Because I write full-length fairy tales Christian background, I decided to explore these issues and address these legitimate concerns of many parents. I remembered a book I read when my first daughter was born: the famous book by Bruno Bettelheim, the uses of enchantment. I remember the impact that the book had on me, and because of its logic, my children decided to dive into the world of fairy tales and fantasy throughout his childhood. Now grown, I have wondered how these stories have shaped his worldview and affected and creativity. They have no doubt that their lives have been enriched by this experience seriously, and the reading of fairy tales has contributed to healthy and safe attitudes about the challenges and terrors of life.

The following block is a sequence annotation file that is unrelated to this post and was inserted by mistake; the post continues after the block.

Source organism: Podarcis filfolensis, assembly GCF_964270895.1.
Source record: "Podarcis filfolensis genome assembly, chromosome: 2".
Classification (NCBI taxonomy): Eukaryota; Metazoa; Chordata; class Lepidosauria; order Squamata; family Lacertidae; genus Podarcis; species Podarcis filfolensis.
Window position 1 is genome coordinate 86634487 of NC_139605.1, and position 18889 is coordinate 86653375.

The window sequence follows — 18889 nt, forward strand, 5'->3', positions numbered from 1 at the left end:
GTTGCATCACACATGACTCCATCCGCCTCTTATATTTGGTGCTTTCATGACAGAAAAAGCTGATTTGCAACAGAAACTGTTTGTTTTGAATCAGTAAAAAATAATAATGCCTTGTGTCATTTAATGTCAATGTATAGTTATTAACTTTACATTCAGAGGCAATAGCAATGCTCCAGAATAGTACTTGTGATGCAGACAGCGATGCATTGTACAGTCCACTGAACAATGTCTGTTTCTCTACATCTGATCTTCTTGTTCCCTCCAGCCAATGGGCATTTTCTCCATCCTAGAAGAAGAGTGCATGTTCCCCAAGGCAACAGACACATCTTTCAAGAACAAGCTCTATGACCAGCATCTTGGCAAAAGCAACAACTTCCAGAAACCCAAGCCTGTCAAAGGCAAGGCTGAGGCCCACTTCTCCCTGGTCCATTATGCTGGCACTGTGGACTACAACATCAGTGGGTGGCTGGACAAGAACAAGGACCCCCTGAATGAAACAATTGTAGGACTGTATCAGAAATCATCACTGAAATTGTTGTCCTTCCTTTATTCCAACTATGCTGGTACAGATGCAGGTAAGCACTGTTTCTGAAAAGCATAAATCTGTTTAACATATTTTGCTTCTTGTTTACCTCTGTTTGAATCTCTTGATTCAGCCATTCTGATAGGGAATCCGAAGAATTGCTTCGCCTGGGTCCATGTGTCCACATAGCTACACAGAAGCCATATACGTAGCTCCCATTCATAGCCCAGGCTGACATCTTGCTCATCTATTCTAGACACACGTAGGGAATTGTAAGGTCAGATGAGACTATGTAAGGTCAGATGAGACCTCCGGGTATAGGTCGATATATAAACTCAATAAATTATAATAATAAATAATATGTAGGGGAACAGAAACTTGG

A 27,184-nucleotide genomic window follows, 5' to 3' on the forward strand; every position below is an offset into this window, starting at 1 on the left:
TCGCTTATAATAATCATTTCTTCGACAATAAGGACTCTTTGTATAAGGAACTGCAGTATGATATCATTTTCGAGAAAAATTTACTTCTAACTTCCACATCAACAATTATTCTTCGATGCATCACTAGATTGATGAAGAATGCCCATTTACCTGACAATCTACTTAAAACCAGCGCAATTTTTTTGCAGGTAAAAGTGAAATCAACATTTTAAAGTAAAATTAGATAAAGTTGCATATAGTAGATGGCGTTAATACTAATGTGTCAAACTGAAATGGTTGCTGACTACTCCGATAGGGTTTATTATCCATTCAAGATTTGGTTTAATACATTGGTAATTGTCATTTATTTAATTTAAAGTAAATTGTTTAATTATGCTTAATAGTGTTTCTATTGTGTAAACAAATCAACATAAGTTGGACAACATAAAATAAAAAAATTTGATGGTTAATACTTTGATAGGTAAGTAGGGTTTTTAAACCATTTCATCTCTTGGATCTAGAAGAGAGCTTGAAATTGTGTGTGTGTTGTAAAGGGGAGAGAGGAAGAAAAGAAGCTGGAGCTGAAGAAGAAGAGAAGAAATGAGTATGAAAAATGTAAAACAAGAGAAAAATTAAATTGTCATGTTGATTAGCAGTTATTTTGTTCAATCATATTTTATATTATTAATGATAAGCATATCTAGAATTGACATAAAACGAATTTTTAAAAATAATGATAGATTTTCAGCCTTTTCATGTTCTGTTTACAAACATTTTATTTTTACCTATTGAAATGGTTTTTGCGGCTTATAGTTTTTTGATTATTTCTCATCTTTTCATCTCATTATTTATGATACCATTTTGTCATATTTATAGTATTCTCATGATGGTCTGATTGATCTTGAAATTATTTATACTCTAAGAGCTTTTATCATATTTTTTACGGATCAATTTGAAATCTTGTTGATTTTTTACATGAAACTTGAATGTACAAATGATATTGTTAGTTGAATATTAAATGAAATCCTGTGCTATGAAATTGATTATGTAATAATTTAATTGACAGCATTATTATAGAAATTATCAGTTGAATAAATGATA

Bruno Bettelheim was a child psychologist, known for his research on autism. The aforementioned book written in 1976 earned him a National Book Award. I love what he writes in the introduction. "Wisdom does not erupted fully developed like Athena from Zeus's head;. It is built, small step by step, small, most irrational origins in adulthood only can an intelligent understanding of the meaning of existence in this world can be obtained from the experiences in it. Unfortunately, many parents want their children's minds to act as his own doing, as if the mature understanding of ourselves and the world, and our ideas about the meaning of life, not have to develop as slowly as our bodies and minds . Today, as in times past, the most important and most difficult task of raising a child is helping him find meaning in life. "